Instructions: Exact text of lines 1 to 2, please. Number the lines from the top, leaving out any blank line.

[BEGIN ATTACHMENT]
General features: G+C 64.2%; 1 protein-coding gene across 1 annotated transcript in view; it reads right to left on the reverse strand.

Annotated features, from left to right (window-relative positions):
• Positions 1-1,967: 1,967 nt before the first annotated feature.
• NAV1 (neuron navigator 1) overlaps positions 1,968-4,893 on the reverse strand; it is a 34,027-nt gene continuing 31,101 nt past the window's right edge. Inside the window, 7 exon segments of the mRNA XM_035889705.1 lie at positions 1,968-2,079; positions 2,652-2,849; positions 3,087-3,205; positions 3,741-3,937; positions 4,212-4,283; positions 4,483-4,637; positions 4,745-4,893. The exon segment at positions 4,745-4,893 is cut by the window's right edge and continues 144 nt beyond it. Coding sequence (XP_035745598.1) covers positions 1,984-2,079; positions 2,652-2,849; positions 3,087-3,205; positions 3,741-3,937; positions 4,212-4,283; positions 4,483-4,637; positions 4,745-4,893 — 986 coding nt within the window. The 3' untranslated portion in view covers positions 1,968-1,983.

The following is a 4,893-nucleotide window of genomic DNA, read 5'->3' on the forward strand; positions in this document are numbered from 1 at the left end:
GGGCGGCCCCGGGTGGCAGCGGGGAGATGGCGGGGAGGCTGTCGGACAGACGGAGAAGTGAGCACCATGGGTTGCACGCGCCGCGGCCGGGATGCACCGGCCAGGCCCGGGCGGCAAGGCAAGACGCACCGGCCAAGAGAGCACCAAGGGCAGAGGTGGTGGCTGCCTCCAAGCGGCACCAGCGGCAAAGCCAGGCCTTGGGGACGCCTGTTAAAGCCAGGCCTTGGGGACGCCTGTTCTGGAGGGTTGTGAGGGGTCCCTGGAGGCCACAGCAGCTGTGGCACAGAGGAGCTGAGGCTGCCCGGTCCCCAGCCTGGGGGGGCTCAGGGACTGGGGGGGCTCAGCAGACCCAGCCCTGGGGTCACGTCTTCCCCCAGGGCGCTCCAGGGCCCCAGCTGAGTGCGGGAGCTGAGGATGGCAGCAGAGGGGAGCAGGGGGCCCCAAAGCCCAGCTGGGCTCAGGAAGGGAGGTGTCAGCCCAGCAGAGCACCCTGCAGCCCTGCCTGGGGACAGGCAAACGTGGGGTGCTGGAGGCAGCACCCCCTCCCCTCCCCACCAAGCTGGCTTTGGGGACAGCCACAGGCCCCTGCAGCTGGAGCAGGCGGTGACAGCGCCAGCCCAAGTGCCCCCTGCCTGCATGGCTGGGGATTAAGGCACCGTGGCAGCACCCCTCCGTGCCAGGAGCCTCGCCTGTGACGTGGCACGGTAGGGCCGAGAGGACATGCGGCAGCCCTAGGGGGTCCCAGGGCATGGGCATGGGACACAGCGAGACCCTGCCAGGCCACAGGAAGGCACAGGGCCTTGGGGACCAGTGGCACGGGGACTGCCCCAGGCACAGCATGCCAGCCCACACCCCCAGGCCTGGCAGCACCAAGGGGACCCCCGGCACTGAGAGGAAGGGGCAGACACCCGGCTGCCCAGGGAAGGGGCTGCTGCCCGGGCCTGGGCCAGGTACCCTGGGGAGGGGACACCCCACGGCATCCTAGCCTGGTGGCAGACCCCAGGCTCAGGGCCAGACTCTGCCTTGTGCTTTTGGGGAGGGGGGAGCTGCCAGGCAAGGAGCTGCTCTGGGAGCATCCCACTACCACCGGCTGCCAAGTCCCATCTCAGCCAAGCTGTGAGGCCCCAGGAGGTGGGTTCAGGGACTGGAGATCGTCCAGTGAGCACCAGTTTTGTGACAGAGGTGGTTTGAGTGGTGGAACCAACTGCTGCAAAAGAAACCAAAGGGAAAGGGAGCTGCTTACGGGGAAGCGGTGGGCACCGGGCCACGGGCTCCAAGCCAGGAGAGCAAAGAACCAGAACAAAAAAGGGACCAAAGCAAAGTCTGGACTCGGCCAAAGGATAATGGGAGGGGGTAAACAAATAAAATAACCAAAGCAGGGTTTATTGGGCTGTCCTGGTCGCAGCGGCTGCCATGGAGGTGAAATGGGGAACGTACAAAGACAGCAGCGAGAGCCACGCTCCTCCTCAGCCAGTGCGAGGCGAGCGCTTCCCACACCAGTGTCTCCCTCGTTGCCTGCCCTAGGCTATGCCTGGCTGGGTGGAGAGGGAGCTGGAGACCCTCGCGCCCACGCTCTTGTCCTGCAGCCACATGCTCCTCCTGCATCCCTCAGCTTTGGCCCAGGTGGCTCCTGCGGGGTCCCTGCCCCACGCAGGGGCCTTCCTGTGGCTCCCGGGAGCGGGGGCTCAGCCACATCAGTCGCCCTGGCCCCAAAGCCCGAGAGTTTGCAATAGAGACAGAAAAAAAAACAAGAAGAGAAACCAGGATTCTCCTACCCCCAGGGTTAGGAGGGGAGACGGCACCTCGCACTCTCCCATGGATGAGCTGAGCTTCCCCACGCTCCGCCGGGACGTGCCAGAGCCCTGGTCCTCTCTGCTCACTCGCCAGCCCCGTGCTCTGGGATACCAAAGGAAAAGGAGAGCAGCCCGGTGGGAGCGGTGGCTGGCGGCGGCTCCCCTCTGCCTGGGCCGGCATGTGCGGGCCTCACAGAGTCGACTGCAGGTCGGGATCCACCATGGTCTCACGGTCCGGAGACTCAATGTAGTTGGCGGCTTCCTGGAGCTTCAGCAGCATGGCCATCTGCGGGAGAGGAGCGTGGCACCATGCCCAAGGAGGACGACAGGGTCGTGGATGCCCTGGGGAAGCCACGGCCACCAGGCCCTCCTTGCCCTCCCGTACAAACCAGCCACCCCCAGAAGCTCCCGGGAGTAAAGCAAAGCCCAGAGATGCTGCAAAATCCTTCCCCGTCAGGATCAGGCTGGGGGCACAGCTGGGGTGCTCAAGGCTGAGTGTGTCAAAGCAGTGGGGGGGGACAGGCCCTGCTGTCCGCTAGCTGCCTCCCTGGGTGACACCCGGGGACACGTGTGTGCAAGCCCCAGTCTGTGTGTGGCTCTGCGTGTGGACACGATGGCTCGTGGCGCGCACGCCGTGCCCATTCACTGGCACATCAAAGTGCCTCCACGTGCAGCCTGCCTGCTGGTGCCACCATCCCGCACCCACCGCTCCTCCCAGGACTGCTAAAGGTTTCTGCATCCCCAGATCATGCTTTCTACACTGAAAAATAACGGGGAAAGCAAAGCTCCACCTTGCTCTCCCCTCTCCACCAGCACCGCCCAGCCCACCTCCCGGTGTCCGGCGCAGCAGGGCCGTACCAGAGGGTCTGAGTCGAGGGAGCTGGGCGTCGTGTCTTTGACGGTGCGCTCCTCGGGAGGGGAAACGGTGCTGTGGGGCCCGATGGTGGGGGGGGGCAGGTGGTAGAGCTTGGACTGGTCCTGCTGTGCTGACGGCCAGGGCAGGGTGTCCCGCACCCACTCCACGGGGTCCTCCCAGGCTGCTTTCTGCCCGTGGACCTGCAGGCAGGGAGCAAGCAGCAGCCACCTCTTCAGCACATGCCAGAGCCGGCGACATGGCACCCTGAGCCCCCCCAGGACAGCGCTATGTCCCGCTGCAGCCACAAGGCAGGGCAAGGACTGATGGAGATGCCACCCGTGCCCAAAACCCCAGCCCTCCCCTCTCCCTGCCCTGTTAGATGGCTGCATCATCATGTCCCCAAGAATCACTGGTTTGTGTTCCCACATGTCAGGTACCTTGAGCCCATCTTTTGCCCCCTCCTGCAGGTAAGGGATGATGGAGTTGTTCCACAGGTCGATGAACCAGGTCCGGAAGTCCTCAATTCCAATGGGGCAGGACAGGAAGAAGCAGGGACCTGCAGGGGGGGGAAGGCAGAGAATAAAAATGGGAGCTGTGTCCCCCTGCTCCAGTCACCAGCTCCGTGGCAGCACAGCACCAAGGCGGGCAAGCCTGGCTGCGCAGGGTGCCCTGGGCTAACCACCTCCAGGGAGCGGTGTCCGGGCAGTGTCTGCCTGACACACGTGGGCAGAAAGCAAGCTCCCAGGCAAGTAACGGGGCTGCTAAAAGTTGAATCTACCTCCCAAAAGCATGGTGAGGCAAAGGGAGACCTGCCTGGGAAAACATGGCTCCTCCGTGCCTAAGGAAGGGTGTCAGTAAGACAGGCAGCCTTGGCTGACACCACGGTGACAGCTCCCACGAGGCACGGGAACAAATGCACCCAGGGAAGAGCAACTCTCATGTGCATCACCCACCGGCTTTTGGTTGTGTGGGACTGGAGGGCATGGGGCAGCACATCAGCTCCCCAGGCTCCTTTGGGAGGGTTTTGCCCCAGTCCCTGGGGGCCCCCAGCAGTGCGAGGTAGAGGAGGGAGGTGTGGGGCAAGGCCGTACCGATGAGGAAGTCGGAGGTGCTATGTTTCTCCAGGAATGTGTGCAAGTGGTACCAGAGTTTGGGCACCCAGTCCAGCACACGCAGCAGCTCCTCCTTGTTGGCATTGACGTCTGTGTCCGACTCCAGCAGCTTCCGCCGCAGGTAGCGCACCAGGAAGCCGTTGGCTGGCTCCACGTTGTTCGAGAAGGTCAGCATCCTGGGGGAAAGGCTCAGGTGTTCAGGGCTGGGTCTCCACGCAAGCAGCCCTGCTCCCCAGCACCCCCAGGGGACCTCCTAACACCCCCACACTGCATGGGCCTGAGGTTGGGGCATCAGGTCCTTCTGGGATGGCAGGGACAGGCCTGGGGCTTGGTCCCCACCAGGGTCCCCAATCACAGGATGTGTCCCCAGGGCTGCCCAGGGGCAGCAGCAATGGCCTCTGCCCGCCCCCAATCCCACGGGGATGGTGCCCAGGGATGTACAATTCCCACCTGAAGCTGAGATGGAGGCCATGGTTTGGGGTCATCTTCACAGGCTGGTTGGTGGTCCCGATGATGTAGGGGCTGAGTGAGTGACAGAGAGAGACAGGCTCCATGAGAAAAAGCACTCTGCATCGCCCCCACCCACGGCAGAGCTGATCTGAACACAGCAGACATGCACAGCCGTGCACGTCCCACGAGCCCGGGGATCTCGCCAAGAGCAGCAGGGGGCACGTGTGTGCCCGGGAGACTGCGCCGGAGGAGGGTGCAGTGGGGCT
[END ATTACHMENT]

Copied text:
General features: G+C 64.2%; 1 protein-coding gene across 1 annotated transcript in view; it reads right to left on the reverse strand.

Annotated features, from left to right (window-relative positions):